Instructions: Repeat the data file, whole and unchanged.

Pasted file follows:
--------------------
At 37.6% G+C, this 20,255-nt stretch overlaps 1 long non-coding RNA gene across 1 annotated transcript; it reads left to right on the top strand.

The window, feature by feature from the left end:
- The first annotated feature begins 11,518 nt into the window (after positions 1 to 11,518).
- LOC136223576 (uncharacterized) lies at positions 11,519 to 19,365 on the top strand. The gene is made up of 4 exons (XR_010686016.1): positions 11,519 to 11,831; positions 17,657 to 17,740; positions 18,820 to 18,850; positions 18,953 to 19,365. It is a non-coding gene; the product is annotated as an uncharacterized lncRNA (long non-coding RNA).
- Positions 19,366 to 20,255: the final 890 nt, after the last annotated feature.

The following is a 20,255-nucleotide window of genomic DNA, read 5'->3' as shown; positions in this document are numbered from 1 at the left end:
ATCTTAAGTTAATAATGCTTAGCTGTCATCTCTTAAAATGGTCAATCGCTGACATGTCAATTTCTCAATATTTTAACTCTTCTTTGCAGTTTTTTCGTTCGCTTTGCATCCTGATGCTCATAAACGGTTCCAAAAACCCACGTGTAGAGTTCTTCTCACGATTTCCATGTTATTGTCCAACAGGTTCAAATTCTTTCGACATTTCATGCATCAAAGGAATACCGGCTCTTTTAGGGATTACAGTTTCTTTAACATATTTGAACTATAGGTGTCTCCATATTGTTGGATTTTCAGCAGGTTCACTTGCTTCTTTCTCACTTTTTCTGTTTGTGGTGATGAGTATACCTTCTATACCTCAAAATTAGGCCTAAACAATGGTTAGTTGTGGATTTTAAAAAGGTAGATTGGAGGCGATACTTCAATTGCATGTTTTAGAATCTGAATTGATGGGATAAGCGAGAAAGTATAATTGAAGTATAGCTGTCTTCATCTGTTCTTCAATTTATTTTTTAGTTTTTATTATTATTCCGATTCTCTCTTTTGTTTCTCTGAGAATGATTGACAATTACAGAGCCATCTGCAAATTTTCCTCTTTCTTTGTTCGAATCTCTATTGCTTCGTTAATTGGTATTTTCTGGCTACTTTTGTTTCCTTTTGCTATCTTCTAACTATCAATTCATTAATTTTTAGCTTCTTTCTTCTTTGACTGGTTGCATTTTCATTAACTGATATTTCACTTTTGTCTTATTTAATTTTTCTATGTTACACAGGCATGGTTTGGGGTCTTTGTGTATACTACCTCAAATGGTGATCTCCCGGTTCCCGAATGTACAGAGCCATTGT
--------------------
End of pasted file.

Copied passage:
At 37.6% G+C, this 20,255-nt stretch overlaps 1 long non-coding RNA gene across 1 annotated transcript; it reads left to right on the top strand.

The window, feature by feature from the left end:
- The first annotated feature begins 11,518 nt into the window (after positions 1 to 11,518).
- LOC136223576 (uncharacterized) lies at positions 11,519 to 19,365 on the top strand. The gene is made up of 4 exons (XR_010686016.1): positions 11,519 to 11,831; positions 17,657 to 17,740; positions 18,820 to 18,850; positions 18,953 to 19,365. It is a non-coding gene; the product is annotated as an uncharacterized lncRNA (long non-coding RNA).
- Positions 19,366 to 20,255: the final 890 nt, after the last annotated feature.

The following is a 20,255-nucleotide window of genomic DNA, read 5'->3' as shown; positions in this document are numbered from 1 at the left end:
ATCTTAAGTTAATAATGCTTAGCTGTCATCTCTTAAAATGGTCAATCGCTGACATGTCAATTTCTCAATATTTTAACTCTTCTTTGCAGTTTTTTCGTTCGCTTTGCATCCTGATGCTCATAAACGGTTCCAAAAACCCACGTGTAGAGTTCTTCTCACGATTTCCATGTTATTGTCCAACAGGTTCAAATTCTTTCGACATTTCATGCATCAAAGGAATACCGGCTCTTTTAGGGATTACAGTTTCTTTAACATATTTGAACTATAGGTGTCTCCATATTGTTGGATTTTCAGCAGGTTCACTTGCTTCTTTCTCACTTTTTCTGTTTGTGGTGATGAGTATACCTTCTATACCTCAAAATTAGGCCTAAACAATGGTTAGTTGTGGATTTTAAAAAGGTAGATTGGAGGCGATACTTCAATTGCATGTTTTAGAATCTGAATTGATGGGATAAGCGAGAAAGTATAATTGAAGTATAGCTGTCTTCATCTGTTCTTCAATTTATTTTTTAGTTTTTATTATTATTCCGATTCTCTCTTTTGTTTCTCTGAGAATGATTGACAATTACAGAGCCATCTGCAAATTTTCCTCTTTCTTTGTTCGAATCTCTATTGCTTCGTTAATTGGTATTTTCTGGCTACTTTTGTTTCCTTTTGCTATCTTCTAACTATCAATTCATTAATTTTTAGCTTCTTTCTTCTTTGACTGGTTGCATTTTCATTAACTGATATTTCACTTTTGTCTTATTTAATTTTTCTATGTTACACAGGCATGGTTTGGGGTCTTTGTGTATACTACCTCAAATGGTGATCTCCCGGTTCCCGAATGTACAGAGCCATTGT